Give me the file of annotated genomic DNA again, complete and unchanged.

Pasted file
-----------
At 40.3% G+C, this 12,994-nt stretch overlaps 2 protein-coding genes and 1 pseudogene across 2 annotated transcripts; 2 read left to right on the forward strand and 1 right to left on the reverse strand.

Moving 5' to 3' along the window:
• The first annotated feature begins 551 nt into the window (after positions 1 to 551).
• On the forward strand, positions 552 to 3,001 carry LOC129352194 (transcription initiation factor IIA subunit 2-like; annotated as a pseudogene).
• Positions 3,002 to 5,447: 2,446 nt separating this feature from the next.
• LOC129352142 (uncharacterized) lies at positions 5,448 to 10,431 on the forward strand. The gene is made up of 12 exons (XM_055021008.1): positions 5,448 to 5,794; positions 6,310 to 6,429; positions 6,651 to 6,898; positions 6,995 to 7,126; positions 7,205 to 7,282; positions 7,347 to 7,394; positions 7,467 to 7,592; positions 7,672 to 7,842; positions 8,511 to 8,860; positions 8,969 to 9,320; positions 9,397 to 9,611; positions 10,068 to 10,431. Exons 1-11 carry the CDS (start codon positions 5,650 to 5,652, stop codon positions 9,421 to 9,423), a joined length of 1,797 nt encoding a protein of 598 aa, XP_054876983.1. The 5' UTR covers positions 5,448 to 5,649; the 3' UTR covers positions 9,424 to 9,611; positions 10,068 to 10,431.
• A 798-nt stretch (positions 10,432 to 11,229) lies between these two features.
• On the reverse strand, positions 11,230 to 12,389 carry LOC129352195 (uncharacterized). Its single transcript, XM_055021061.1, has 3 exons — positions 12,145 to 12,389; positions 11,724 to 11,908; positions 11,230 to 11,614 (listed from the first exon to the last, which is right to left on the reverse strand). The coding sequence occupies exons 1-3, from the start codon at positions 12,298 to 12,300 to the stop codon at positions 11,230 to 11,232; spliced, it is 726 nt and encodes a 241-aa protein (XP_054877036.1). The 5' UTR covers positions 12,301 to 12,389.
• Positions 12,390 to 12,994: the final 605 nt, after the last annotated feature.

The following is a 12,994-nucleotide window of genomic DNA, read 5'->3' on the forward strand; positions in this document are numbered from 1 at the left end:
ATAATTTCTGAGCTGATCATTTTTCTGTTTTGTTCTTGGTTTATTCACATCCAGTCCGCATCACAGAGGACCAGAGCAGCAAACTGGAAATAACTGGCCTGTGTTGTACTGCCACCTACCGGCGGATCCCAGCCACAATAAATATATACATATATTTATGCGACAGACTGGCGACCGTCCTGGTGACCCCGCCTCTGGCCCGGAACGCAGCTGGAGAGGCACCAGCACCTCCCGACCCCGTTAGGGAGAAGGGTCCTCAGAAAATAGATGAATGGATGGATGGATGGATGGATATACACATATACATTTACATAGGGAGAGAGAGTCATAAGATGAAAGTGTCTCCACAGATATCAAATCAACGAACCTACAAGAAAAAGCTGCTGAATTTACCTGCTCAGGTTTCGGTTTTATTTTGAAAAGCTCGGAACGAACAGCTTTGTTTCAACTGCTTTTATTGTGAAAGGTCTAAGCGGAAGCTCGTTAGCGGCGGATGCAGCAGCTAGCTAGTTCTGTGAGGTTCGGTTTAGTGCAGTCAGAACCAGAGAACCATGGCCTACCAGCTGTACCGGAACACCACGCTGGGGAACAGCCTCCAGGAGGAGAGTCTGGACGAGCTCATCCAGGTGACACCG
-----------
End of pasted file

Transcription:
At 40.3% G+C, this 12,994-nt stretch overlaps 2 protein-coding genes and 1 pseudogene across 2 annotated transcripts; 2 read left to right on the forward strand and 1 right to left on the reverse strand.

Moving 5' to 3' along the window:
• The first annotated feature begins 551 nt into the window (after positions 1 to 551).
• On the forward strand, positions 552 to 3,001 carry LOC129352194 (transcription initiation factor IIA subunit 2-like; annotated as a pseudogene).
• Positions 3,002 to 5,447: 2,446 nt separating this feature from the next.
• LOC129352142 (uncharacterized) lies at positions 5,448 to 10,431 on the forward strand. The gene is made up of 12 exons (XM_055021008.1): positions 5,448 to 5,794; positions 6,310 to 6,429; positions 6,651 to 6,898; positions 6,995 to 7,126; positions 7,205 to 7,282; positions 7,347 to 7,394; positions 7,467 to 7,592; positions 7,672 to 7,842; positions 8,511 to 8,860; positions 8,969 to 9,320; positions 9,397 to 9,611; positions 10,068 to 10,431. Exons 1-11 carry the CDS (start codon positions 5,650 to 5,652, stop codon positions 9,421 to 9,423), a joined length of 1,797 nt encoding a protein of 598 aa, XP_054876983.1. The 5' UTR covers positions 5,448 to 5,649; the 3' UTR covers positions 9,424 to 9,611; positions 10,068 to 10,431.
• A 798-nt stretch (positions 10,432 to 11,229) lies between these two features.
• On the reverse strand, positions 11,230 to 12,389 carry LOC129352195 (uncharacterized). Its single transcript, XM_055021061.1, has 3 exons — positions 12,145 to 12,389; positions 11,724 to 11,908; positions 11,230 to 11,614 (listed from the first exon to the last, which is right to left on the reverse strand). The coding sequence occupies exons 1-3, from the start codon at positions 12,298 to 12,300 to the stop codon at positions 11,230 to 11,232; spliced, it is 726 nt and encodes a 241-aa protein (XP_054877036.1). The 5' UTR covers positions 12,301 to 12,389.
• Positions 12,390 to 12,994: the final 605 nt, after the last annotated feature.

The following is a 12,994-nucleotide window of genomic DNA, read 5'->3' on the forward strand; positions in this document are numbered from 1 at the left end:
ATAATTTCTGAGCTGATCATTTTTCTGTTTTGTTCTTGGTTTATTCACATCCAGTCCGCATCACAGAGGACCAGAGCAGCAAACTGGAAATAACTGGCCTGTGTTGTACTGCCACCTACCGGCGGATCCCAGCCACAATAAATATATACATATATTTATGCGACAGACTGGCGACCGTCCTGGTGACCCCGCCTCTGGCCCGGAACGCAGCTGGAGAGGCACCAGCACCTCCCGACCCCGTTAGGGAGAAGGGTCCTCAGAAAATAGATGAATGGATGGATGGATGGATGGATATACACATATACATTTACATAGGGAGAGAGAGTCATAAGATGAAAGTGTCTCCACAGATATCAAATCAACGAACCTACAAGAAAAAGCTGCTGAATTTACCTGCTCAGGTTTCGGTTTTATTTTGAAAAGCTCGGAACGAACAGCTTTGTTTCAACTGCTTTTATTGTGAAAGGTCTAAGCGGAAGCTCGTTAGCGGCGGATGCAGCAGCTAGCTAGTTCTGTGAGGTTCGGTTTAGTGCAGTCAGAACCAGAGAACCATGGCCTACCAGCTGTACCGGAACACCACGCTGGGGAACAGCCTCCAGGAGGAGAGTCTGGACGAGCTCATCCAGGTGACACCG